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Insect Identification

Silver Garden Spider - (Argiope argentata)

Authored By Staff Writer | Last Updated: 1/31/2014

Silver Garden Spiders are a precious resource to have in a garden or park. They consume plant-harming insects and add a gleaming luster that few others can offer.

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Picture of Silver Garden Spider
Pic of the Silver Garden Spider
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The Silver Garden Spider can be found in the warmer, southern parts of North America. Young spiders can survive a frost, but that hardiness diminishes with age. They reside in parks, gardens or other open areas that have plants.

The silver color on this helpful spider develops over time and this orb weaver can grow to be quite large in the garden. (Note: the size references for insects and arachnids do not include legs!)

They weave their webs between plants or cacti and have an X-shaped stabilimentum (a zigzag pattern of thicker silk in the web). The stabilimentum aids in identifying it as a part of the garden spider family. They can be found sitting head-down in the middle of their webs.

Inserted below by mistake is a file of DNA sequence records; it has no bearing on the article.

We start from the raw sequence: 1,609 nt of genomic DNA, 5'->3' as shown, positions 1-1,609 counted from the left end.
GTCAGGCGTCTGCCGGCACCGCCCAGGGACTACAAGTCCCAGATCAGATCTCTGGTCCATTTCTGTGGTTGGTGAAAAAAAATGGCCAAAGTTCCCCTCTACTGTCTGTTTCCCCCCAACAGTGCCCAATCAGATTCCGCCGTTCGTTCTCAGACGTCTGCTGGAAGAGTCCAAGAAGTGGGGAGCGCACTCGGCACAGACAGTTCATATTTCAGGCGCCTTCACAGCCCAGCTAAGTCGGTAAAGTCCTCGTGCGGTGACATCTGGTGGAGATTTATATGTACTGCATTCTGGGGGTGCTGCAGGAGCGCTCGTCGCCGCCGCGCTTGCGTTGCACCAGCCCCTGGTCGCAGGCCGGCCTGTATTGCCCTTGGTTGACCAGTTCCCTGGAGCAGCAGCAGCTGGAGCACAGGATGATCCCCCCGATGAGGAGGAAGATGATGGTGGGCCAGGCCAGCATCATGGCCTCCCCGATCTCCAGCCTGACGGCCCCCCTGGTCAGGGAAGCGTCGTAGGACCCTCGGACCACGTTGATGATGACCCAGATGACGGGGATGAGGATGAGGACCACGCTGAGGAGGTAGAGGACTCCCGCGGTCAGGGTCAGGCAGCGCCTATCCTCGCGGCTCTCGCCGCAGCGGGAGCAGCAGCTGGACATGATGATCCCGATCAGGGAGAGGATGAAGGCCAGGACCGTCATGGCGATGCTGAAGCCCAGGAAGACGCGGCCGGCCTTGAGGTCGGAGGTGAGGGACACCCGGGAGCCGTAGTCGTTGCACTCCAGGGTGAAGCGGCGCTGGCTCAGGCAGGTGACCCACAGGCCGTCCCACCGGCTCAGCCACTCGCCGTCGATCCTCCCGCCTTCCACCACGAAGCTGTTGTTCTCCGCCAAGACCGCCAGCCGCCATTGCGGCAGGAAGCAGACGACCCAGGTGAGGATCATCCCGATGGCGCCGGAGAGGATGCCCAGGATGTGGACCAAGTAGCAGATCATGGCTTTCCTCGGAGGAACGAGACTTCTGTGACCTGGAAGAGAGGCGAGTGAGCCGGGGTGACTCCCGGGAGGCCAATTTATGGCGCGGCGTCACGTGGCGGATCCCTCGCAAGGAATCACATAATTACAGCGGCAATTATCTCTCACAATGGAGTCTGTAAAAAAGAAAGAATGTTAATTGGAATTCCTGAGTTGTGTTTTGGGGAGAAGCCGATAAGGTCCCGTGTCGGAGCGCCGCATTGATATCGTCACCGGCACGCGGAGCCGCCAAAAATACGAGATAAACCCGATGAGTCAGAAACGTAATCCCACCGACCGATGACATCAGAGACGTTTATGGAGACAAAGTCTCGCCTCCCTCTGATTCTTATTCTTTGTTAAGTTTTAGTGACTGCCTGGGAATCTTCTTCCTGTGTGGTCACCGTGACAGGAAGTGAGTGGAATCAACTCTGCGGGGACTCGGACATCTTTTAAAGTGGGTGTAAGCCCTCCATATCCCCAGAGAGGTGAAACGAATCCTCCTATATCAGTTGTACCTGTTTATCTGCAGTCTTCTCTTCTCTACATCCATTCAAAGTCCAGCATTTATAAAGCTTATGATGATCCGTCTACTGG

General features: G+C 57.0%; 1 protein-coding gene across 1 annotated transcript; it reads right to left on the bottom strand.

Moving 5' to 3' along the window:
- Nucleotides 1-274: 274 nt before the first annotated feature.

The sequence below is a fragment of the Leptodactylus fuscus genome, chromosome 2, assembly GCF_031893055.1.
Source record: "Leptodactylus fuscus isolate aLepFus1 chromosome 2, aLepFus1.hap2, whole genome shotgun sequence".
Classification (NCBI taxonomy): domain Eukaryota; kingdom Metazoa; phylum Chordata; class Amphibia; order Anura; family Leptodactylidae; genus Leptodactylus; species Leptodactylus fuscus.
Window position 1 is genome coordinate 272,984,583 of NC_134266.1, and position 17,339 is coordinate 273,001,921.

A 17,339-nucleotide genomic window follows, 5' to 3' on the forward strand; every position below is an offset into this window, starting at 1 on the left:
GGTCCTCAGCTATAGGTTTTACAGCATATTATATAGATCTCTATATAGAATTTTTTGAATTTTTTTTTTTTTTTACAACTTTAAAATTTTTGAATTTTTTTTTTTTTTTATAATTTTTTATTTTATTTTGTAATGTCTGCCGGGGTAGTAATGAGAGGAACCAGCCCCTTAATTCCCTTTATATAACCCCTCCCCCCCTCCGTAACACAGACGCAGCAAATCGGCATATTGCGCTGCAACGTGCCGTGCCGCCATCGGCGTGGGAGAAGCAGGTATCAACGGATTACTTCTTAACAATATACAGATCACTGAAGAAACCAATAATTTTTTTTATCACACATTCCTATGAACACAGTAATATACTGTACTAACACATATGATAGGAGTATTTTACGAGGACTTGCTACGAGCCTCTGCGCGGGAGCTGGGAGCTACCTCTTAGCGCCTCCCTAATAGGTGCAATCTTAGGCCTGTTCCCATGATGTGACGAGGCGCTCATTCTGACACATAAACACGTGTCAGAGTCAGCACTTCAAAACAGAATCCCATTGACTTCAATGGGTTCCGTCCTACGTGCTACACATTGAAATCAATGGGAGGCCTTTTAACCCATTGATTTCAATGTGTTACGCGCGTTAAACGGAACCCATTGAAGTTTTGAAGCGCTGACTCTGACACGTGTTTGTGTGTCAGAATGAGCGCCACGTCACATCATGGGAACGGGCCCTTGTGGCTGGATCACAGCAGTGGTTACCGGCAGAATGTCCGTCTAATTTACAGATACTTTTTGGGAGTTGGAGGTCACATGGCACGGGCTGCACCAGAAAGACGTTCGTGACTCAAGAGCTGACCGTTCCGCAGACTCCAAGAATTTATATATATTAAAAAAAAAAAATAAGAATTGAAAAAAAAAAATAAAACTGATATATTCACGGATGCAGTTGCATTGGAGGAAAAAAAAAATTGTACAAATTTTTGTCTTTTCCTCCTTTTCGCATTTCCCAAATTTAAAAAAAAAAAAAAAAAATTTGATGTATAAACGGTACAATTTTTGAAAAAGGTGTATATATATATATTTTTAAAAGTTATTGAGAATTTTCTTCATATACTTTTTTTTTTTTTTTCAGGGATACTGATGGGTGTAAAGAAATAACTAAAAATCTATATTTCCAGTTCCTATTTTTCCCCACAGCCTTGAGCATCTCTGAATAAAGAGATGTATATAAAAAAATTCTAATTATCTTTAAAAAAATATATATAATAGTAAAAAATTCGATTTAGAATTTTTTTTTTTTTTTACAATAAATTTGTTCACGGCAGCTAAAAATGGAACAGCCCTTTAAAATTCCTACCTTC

Few female spiderlings survive to maturity, but most of the males do, are they are usually eaten by a female after mating with her.

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Category: Spider
Common name: Silver Garden Spider
Scientific Name: Argiope argentata

Taxonomy:
  Kingdom: Animalia
   Phylum: Arthropoda
    Class: Arachnida
     Order: Araneae
      Family: Araneidae
       Genus: Argiope
        Species: argentata

Adult Size (Length): 3mm to 16mm (0.12in to 0.63in) COMPARE

Identifying Colors: silver; black; yellow; red; orange; brown

General Description: metallic, silver, large, biting, venomous, shiny


North American Reach (Though Not Limited To*): Alabama; Arizona; California; Florida; Georgia; Louisiana; Mississippi; New Mexico; Oklahoma; Texas; Mexico


* Keep in mind that insect reach is not governed by lines on a map and therefore may appear in areas/regions/states beyond those listed above.


NOTE: Material presented throughout this website is for entertainment value and should not to be construed as usable for scientific research or medical advice (insect bites, etc...). Please consult licensed, degreed professionals for such information. Email corrections / Comments to InsectIdentification at Gmail dot com.